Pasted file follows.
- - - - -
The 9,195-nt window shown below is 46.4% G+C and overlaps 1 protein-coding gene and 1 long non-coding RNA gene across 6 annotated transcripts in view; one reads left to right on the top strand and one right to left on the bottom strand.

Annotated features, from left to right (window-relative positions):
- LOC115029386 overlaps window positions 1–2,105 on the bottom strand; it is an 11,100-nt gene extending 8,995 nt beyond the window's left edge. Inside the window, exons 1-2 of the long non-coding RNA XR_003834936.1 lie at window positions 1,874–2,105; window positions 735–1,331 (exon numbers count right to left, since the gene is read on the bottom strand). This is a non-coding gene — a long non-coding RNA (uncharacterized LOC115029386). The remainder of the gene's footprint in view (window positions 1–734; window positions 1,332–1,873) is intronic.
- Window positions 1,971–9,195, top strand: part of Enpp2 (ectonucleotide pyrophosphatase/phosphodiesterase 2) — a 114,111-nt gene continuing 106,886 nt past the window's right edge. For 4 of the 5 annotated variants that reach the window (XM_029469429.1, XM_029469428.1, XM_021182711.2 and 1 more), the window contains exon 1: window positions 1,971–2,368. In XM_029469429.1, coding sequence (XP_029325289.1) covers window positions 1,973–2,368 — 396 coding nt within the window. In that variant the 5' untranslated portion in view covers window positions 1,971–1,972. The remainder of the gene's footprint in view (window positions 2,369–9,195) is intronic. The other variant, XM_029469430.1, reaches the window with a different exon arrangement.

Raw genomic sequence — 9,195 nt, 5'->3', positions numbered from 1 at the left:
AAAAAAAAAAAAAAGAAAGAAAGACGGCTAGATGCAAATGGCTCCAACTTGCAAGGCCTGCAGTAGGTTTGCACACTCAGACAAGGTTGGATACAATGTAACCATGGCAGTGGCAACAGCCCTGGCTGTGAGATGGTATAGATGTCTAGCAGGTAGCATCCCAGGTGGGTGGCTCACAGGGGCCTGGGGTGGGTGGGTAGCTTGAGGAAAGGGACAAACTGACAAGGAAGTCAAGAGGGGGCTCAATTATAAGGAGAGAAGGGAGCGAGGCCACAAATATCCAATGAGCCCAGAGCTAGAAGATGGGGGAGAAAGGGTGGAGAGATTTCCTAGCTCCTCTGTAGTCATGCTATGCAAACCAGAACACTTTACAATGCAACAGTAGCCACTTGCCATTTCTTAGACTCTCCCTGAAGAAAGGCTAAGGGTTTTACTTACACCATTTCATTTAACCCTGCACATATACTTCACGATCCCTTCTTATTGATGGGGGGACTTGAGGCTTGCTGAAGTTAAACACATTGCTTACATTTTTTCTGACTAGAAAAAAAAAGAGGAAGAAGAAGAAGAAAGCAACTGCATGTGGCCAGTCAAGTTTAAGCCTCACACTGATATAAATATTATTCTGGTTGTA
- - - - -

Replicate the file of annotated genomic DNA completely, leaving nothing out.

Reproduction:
The 9,195-nt window shown below is 46.4% G+C and overlaps 1 protein-coding gene and 1 long non-coding RNA gene across 6 annotated transcripts in view; one reads left to right on the top strand and one right to left on the bottom strand.

Annotated features, from left to right (window-relative positions):
- LOC115029386 overlaps window positions 1–2,105 on the bottom strand; it is an 11,100-nt gene extending 8,995 nt beyond the window's left edge. Inside the window, exons 1-2 of the long non-coding RNA XR_003834936.1 lie at window positions 1,874–2,105; window positions 735–1,331 (exon numbers count right to left, since the gene is read on the bottom strand). This is a non-coding gene — a long non-coding RNA (uncharacterized LOC115029386). The remainder of the gene's footprint in view (window positions 1–734; window positions 1,332–1,873) is intronic.
- Window positions 1,971–9,195, top strand: part of Enpp2 (ectonucleotide pyrophosphatase/phosphodiesterase 2) — a 114,111-nt gene continuing 106,886 nt past the window's right edge. For 4 of the 5 annotated variants that reach the window (XM_029469429.1, XM_029469428.1, XM_021182711.2 and 1 more), the window contains exon 1: window positions 1,971–2,368. In XM_029469429.1, coding sequence (XP_029325289.1) covers window positions 1,973–2,368 — 396 coding nt within the window. In that variant the 5' untranslated portion in view covers window positions 1,971–1,972. The remainder of the gene's footprint in view (window positions 2,369–9,195) is intronic. The other variant, XM_029469430.1, reaches the window with a different exon arrangement.

Raw genomic sequence — 9,195 nt, 5'->3', positions numbered from 1 at the left:
AAAAAAAAAAAAAAGAAAGAAAGACGGCTAGATGCAAATGGCTCCAACTTGCAAGGCCTGCAGTAGGTTTGCACACTCAGACAAGGTTGGATACAATGTAACCATGGCAGTGGCAACAGCCCTGGCTGTGAGATGGTATAGATGTCTAGCAGGTAGCATCCCAGGTGGGTGGCTCACAGGGGCCTGGGGTGGGTGGGTAGCTTGAGGAAAGGGACAAACTGACAAGGAAGTCAAGAGGGGGCTCAATTATAAGGAGAGAAGGGAGCGAGGCCACAAATATCCAATGAGCCCAGAGCTAGAAGATGGGGGAGAAAGGGTGGAGAGATTTCCTAGCTCCTCTGTAGTCATGCTATGCAAACCAGAACACTTTACAATGCAACAGTAGCCACTTGCCATTTCTTAGACTCTCCCTGAAGAAAGGCTAAGGGTTTTACTTACACCATTTCATTTAACCCTGCACATATACTTCACGATCCCTTCTTATTGATGGGGGGACTTGAGGCTTGCTGAAGTTAAACACATTGCTTACATTTTTTCTGACTAGAAAAAAAAAGAGGAAGAAGAAGAAGAAAGCAACTGCATGTGGCCAGTCAAGTTTAAGCCTCACACTGATATAAATATTATTCTGGTTGTA